Are antioxidants good for people? What about those who have diabetes?
Probably all people with diabetes ask whether antioxidants are good for them. Can antioxidants contribute to better management of diabetes?
In order to answer these questions, we need to understand antioxidants better.
We should know that antioxidants are actually substances that inhibit oxidation. Furthermore, we need to understand oxidation. This is a chemical process that occurs in the transfer of electrons.
This process always occurs together with a reduction. That means that while one substance is oxidized another is reduced. These reductions are known as redox reactions.
The internal combustion engine, rust, and corrosion are examples of redox reactions that we know. These types of reactions in the body are happening all the time making end products which we know as free radicals.
Furthermore, free radicals are reactive substances that can bind to proteins and DNA, damaging them permanently and leading to organ, cell, and tissue damage.
The body contains natural antioxidants, for example, glutathione, Vitamin C, and Vitamin E which generally sop up the free radicals, lowering and removing the caused damage.
Moreover, in many chronic diseases and including diabetes the levels of free radicals overcome the ability of the body to soak them up.
The high antioxidant level leads to a specific condition in the organs, cells, and tissues which we know as oxidative stress. Oxidative stress appears as chronic damage and inflammation to the organs, nerves, tissues, and blood vessels.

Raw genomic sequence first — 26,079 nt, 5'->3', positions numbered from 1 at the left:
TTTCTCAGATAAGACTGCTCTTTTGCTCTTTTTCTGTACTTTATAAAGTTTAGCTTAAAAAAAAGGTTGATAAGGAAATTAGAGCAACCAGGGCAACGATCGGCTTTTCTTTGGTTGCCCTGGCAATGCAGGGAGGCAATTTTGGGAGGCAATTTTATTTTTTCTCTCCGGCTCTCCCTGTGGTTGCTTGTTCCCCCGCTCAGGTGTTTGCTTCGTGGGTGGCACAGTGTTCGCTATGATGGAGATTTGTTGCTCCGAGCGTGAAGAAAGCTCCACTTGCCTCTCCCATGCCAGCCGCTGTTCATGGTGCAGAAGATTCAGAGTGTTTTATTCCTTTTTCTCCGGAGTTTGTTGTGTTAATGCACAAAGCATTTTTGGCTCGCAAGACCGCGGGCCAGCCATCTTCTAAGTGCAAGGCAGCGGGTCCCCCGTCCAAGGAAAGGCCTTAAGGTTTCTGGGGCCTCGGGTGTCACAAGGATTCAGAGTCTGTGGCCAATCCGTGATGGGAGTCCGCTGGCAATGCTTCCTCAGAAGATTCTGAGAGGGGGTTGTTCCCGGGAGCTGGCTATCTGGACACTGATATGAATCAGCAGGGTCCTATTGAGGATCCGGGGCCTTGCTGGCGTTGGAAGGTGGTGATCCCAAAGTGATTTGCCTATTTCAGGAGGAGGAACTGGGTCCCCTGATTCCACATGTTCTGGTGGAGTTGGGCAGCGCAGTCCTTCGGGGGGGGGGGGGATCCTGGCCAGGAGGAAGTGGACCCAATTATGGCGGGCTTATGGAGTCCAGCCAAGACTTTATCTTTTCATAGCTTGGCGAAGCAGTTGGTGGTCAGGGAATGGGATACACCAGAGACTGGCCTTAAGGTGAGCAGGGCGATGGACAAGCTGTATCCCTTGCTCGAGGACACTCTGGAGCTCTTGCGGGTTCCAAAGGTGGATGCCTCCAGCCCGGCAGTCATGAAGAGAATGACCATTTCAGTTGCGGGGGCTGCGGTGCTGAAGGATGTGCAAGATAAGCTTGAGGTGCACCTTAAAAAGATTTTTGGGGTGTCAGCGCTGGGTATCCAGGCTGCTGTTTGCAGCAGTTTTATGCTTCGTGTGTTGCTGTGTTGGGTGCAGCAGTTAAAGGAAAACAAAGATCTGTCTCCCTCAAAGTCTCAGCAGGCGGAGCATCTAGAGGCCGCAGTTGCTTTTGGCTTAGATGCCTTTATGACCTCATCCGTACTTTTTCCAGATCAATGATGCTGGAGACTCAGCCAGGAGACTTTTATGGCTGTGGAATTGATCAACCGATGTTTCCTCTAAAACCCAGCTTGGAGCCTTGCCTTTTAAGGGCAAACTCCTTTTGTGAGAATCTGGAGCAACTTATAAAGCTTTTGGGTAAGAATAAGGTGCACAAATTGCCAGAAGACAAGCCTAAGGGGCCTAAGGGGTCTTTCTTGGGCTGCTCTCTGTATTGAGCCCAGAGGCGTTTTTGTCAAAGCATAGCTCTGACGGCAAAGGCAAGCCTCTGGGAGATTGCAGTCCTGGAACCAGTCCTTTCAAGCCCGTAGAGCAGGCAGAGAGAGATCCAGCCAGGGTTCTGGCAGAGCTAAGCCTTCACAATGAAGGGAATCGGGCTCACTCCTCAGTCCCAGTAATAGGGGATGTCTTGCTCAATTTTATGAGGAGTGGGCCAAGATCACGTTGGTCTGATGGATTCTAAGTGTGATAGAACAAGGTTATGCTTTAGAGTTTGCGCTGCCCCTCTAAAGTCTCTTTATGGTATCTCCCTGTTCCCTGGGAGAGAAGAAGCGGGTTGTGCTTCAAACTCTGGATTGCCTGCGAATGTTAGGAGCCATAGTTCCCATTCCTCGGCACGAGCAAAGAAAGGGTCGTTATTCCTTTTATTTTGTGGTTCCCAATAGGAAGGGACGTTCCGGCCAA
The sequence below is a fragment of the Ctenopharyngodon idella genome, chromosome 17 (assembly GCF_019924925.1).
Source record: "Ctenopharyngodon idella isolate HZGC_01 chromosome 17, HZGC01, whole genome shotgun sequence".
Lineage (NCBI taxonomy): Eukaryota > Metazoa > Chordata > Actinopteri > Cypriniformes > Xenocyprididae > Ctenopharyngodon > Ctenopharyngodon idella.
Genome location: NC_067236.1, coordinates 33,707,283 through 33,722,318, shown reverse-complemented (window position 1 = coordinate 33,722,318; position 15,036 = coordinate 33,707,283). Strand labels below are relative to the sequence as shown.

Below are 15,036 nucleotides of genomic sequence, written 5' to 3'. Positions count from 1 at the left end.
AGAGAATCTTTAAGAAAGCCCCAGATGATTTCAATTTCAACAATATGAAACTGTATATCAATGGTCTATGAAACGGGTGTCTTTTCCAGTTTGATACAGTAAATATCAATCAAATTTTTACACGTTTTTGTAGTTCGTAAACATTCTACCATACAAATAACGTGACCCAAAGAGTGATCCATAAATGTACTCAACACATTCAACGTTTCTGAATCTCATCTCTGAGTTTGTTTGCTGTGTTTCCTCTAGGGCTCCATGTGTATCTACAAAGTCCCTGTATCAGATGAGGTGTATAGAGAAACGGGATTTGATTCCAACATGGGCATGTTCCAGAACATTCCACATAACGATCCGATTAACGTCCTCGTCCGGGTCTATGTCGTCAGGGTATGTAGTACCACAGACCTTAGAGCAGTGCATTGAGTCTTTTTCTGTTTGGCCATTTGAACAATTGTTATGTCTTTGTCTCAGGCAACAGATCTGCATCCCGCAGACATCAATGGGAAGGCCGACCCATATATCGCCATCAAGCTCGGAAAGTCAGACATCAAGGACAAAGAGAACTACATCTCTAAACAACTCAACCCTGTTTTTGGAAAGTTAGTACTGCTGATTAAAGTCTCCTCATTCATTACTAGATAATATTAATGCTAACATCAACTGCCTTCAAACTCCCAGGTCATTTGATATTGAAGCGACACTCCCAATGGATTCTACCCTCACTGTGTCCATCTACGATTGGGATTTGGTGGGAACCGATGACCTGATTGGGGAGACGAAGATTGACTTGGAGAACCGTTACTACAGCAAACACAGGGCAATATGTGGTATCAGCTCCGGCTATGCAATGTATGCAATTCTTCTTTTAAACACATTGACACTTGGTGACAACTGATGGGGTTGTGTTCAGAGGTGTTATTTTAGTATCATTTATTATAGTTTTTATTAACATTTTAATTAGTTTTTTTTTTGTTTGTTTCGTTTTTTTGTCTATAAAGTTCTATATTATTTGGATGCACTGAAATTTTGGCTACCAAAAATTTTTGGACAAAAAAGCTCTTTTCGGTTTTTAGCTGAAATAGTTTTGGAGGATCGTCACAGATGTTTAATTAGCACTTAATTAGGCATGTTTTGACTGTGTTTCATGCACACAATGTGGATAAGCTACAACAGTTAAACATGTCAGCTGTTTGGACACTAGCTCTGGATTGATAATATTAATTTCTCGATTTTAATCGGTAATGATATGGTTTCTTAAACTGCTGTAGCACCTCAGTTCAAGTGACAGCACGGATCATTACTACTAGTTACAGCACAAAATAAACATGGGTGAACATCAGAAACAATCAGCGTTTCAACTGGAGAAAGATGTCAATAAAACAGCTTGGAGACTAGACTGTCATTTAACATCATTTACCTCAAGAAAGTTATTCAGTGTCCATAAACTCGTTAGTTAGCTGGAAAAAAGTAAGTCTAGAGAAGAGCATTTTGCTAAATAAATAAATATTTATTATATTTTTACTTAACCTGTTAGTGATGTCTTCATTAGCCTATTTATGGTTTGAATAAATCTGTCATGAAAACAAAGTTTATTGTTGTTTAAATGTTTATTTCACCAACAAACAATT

According to studies, oxidative stress links with diabetes and with the complications related to diabetes. The use of antioxidants as a supplement or from food sources is an active area of study in the research of diabetes.
One primary way antioxidants might help prevent damage from oxidative stress is by lowering damage to the endothelium. In fact, the endothelium is actually a layer of the cell that lines blood vessels.
In fact, the antioxidants act at the level of these endothelial cells. It is still not known whether adding antioxidants as supplements or to the diet directly impacts these cells.
In fact, antioxidants are part of many different foods, and they are not only good for people with diabetes. As a matter of fact, antioxidants can lower the risk of aging, heart disease, arthritis, and stroke.
You should know that there are different types of antioxidants. Antioxidants such as flavonoids (in citrus fruits, teas, and red wine), anthocyanins (in vegetables, berries, and purplish fruits), and catechins (in teas and red wine).
And also allium compounds with sulfur (in leeks, garlic, and onions), beta-carotene (in dark, leafy green vegetables and orange, yellow foods), etc.
Antioxidant vitamins are beta-carotenoids, vitamin A, vitamin E, and vitamin C. Minerals like selenium, manganese, and zinc also act as antioxidants.
Did you find your favorite food on the list of foods above mentioned?